To get started, begin hanging out where the writers of your genre are: their author pages on Facebook, writer groups, and writer conferences. Most writers are wonderfully friendly and helpful people. The money I spent attending writer’s conferences has put me in contact with many authors.

Remember, you can always start a group of your own. Take a writing class at your local community college and invite the students you meet. Look for an online group. I just Googled “Critique groups for Tulsa writers,” and found several opportunities. Two were local writer’s groups and one was an online writing group. This is the way you start.

Years earlier I was invited to join a group that has changed a great deal over the years, but because the participants were kind hearted, I’ve stayed. Now, there are only two founding members left in this group, but it has morphed into the gem of all critique groups. I trust these writers to tell me the truth and to tell it gently enough that I won’t want to go home and burn my computer.

If you’re starting you own group, set up guidelines to begin with and stick with them. One of the rules in our group is that we must always be kind as well as honest. Some groups have a rule that you must either bring something to read for critique or a writing information handout for each member.

These things are learned by trial and error. Don’t be discouraged if meetings for your first group begin to fizzle after a few months. Keep encouraging each other, and above all else, keep writing.

Wednesday, October 1, 2014

Guest Blog: D.E. Ireland

Posted by Carola

D.E. Ireland is a team of award-winning authors, Meg Mims and Sharon Pisacreta. Long time friends, they decided to collaborate on this unique series based on George Bernard Shaw's wonderfully witty play, Pygmalion, and flesh out their own version of events post-Pygmalion.


As we write this, the film Gone Girl is still weeks away from its October release. There are legions of fans around the world hoping the book will be as suspenseful and riveting as Gillian Flynn’s corker of a novel. We’re right to be nervous about the outcome. Many excellent mystery and suspense novels have been turned into cinematic misfires. Others, however, hit their mark with deadly aim. Sharon and Meg briefly discuss their favorite film adaptation of a mystery, and ones they are still trying to forget.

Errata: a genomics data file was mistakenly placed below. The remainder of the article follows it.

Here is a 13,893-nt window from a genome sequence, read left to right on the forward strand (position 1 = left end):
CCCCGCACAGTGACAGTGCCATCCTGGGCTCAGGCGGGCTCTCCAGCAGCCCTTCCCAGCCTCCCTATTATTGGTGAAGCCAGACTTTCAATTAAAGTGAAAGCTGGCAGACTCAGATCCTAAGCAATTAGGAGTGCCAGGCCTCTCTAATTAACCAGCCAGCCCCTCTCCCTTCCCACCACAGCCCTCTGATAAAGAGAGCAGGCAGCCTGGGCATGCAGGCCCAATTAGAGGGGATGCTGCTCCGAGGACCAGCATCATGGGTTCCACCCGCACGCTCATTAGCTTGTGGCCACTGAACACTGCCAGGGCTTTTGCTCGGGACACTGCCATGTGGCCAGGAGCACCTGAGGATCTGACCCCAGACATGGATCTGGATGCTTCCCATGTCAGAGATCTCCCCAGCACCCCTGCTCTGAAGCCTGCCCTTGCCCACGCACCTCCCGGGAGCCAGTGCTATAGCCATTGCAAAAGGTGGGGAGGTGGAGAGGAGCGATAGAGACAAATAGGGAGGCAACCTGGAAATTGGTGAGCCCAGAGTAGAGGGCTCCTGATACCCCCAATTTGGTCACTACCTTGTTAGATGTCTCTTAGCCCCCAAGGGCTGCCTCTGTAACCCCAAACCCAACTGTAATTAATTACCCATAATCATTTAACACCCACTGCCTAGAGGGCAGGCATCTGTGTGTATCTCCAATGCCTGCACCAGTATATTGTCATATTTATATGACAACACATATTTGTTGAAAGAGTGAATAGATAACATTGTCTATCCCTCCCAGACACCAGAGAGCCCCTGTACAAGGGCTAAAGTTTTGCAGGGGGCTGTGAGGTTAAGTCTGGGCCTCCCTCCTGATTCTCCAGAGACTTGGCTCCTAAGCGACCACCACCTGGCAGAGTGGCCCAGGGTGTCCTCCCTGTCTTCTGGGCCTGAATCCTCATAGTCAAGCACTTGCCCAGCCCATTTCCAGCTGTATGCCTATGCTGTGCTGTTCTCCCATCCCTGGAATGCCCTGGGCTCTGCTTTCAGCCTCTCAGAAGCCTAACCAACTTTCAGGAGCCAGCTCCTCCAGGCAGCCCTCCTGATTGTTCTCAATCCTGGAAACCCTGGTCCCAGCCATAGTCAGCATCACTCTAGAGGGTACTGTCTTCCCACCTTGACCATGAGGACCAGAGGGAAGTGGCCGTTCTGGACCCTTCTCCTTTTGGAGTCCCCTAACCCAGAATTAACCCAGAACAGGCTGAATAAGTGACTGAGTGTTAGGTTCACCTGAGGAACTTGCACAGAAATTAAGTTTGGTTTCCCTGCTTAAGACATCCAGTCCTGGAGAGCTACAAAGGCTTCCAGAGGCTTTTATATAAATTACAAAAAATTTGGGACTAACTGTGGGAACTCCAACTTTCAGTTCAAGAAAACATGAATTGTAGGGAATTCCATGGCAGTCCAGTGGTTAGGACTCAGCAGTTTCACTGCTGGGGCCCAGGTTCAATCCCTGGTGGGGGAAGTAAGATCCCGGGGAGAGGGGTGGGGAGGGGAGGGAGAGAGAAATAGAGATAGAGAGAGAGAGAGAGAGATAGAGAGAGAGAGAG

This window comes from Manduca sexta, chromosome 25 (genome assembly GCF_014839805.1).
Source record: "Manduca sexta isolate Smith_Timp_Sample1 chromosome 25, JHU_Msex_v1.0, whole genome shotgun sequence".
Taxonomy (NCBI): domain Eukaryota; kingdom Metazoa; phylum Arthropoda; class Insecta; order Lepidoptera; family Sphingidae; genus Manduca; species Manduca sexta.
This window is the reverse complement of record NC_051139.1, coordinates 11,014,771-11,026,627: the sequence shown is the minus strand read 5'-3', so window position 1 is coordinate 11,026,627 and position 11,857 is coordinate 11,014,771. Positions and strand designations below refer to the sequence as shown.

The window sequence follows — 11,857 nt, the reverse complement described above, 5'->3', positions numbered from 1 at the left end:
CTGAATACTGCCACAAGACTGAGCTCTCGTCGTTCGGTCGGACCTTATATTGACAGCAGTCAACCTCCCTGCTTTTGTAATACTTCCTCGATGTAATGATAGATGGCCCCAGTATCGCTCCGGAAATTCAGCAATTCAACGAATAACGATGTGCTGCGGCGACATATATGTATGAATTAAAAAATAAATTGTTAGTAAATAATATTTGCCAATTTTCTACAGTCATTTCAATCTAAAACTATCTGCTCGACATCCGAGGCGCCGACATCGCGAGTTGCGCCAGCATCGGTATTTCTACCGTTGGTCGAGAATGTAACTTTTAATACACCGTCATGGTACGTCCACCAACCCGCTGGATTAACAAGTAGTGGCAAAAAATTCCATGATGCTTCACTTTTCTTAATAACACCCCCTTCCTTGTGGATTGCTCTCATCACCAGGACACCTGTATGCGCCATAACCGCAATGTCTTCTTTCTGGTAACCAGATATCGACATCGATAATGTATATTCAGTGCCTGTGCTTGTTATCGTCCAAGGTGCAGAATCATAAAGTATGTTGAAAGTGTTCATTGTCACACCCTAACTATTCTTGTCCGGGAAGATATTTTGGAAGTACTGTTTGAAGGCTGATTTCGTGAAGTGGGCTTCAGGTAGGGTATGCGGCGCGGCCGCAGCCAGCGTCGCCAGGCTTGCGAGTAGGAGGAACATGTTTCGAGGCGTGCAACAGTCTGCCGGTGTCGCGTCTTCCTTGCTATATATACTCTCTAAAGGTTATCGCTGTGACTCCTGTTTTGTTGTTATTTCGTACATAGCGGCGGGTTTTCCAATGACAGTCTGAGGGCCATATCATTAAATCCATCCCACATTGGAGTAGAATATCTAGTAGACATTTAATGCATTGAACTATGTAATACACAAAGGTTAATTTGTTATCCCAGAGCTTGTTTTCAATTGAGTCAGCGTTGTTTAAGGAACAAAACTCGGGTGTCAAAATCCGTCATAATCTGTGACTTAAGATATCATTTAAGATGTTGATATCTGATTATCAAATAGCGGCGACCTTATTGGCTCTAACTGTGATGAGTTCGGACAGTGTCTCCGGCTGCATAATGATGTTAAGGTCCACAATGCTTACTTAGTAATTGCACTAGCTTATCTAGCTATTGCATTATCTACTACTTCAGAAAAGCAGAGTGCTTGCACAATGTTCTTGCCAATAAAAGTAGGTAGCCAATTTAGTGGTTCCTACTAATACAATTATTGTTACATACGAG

Sharon: One especially egregious example was the film adaptation of Carolyn Hart’s Dead Man’s Island. This book launched the wonderful series featuring Henrietta O’Dwyer Collins, aka Henrie O, a retired newspaper reporter. Our intelligent heroine is caught up in a first-rate mystery while trapped on an island during a hurricane. With a dead body, a colorful cast of suspects, and a nice twist at the end, how could the movie go wrong? Well, it did. I knew we were in trouble when girlish Barbara Eden was cast as the no-nonsense, sixty-something Henrie O. Everything went downhill from there.

By the way, I have nothing against Barbara Eden; she made a lovely genie. But the blond glamorous Eden seemed like an Orange County housewife, and not a retired famous journalist with graying hair and a penchant for jogging suits. Eden also seemed unable to imitate a Texas accent. Actually very little about the movie was convincing or suspenseful. The film also starred William Shatner, Traci Lords, and Morgan Fairchild – which only added to the misery of watching it.

My favorite Agatha Christie novel is Death on the Nile. It is a quintessential Christie story starring Hercule Poirot, and peopled with a beautiful heiress, an archaeologist, a socialite, a spurned lover, a French maid, an untrustworthy lawyer, a Communist, and a romance novelist by the delicious name of Salome Otterbourne. Cast as Poirot, Peter Ustinov was far taller than the little Belgian. But, being the consummate actor he is, Ustinov was entirely convincing. Small changes were made to the script that differed from the novel; these largely involved deleting several secondary characters. However the alterations did not change the story arc, nor make the movie any less entertaining than the book. Unlike Dead Man’s Island, the cast was spot on, the script faithful to Christie, and all of it filmed on location in Egypt. With a sweeping musical score as well. Of course, it’s hard to go wrong with a cast that includes Bette Davis, Angela Lansbury, David Niven, and Maggie Smith. I have a feeling that Miss Christie would have been as pleased by the 1978 film as I was.